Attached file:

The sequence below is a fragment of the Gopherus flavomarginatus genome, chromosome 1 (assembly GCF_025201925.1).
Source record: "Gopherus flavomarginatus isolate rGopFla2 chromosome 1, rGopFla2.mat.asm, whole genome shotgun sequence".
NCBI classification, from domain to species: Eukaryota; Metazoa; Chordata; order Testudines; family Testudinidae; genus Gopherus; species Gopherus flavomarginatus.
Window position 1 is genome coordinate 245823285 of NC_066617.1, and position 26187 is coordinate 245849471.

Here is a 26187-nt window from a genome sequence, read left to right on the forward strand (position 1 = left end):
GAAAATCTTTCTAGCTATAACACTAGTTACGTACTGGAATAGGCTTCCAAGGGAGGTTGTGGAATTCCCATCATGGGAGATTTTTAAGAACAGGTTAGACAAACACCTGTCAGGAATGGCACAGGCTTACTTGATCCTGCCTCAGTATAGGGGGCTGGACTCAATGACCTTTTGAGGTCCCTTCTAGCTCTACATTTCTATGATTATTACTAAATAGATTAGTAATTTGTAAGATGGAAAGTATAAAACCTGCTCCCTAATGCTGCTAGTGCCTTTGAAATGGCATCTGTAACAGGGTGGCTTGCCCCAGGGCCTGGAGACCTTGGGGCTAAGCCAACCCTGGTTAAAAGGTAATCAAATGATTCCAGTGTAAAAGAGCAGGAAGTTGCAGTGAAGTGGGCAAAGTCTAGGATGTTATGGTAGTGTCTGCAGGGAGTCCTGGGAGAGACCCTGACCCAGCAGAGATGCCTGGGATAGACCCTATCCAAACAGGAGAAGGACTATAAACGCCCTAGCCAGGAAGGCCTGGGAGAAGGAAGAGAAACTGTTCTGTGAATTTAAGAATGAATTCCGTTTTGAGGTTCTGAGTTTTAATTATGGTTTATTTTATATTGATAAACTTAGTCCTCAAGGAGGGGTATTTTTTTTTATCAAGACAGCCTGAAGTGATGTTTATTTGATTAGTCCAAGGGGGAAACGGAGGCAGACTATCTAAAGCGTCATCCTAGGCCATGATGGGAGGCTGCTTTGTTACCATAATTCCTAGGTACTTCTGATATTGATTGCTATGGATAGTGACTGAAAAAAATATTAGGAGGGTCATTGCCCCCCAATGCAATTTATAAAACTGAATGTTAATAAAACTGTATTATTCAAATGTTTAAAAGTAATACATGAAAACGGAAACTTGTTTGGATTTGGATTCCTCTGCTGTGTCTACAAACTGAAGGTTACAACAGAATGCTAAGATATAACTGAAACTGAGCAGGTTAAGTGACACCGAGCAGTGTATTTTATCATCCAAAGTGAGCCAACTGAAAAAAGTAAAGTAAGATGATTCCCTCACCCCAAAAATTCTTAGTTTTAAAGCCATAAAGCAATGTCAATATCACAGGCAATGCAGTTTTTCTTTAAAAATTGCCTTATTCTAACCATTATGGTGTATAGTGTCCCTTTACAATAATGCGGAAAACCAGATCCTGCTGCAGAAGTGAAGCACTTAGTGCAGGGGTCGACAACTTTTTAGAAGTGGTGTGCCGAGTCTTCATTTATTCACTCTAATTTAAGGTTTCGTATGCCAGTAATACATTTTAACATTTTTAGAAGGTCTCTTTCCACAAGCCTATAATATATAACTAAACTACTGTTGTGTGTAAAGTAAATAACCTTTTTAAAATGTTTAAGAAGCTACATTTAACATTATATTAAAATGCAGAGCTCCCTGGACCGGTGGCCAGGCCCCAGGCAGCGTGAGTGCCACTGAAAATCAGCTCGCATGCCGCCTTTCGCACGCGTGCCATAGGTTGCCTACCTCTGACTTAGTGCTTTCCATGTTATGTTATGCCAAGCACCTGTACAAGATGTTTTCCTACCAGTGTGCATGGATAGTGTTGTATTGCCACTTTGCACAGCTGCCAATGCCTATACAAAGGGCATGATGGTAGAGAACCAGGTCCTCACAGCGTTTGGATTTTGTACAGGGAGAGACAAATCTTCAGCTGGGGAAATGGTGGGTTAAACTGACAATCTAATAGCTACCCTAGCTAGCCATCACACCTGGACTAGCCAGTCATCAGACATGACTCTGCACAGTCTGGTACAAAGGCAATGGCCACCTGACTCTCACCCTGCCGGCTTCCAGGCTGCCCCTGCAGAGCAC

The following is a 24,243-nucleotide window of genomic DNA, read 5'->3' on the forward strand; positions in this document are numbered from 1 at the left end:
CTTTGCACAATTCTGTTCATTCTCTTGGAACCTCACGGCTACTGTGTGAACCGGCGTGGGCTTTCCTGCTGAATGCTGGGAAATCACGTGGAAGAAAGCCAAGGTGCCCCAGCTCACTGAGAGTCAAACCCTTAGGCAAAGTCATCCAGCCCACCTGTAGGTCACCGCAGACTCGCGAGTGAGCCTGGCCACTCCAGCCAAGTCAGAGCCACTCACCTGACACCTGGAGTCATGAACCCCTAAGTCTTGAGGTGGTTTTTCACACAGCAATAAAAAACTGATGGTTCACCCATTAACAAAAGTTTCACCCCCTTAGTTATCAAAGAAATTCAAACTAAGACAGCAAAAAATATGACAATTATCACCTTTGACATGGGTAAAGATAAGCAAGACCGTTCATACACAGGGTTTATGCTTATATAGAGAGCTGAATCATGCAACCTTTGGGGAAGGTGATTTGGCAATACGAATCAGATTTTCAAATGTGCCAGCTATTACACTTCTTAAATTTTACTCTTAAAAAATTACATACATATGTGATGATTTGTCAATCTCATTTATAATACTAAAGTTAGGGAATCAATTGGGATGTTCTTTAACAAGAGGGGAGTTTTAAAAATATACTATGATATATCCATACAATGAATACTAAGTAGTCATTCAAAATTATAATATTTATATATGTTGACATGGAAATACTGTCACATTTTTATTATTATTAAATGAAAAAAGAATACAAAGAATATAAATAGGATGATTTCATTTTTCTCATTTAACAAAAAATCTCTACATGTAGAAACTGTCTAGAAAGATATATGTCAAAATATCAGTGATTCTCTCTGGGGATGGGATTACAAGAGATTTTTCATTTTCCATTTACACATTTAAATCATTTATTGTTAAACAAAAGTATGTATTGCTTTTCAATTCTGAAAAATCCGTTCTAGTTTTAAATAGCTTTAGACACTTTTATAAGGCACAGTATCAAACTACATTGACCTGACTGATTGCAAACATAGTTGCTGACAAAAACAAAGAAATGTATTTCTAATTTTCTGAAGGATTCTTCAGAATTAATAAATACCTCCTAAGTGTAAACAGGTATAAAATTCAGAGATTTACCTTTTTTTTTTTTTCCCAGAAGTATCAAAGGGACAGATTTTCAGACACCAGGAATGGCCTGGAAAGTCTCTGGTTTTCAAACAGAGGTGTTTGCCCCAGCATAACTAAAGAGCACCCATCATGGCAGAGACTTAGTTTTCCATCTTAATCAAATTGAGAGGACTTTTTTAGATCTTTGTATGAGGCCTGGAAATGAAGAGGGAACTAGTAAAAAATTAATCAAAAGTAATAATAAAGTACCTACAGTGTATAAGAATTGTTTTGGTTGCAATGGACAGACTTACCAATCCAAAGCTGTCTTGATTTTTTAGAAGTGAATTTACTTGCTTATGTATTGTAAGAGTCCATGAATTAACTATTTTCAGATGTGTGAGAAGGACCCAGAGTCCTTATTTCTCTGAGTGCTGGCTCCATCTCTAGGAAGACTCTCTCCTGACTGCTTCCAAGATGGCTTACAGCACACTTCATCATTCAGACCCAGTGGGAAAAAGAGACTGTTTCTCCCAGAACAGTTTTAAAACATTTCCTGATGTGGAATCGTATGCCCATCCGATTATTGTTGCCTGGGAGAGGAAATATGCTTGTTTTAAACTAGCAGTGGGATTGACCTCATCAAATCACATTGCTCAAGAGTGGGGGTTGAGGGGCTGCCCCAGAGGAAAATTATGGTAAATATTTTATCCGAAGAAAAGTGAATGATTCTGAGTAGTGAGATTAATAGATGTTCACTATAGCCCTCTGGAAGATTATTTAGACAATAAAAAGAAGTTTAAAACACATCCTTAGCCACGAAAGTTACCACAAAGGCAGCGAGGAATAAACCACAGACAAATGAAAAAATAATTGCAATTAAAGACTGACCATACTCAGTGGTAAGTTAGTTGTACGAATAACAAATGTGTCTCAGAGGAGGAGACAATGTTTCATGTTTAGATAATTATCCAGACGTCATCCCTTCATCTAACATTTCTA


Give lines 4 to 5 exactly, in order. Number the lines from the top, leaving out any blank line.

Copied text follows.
Window position 1 is genome coordinate 245823285 of NC_066617.1, and position 26187 is coordinate 245849471.

Here is a 26187-nt window from a genome sequence, read left to right on the forward strand (position 1 = left end):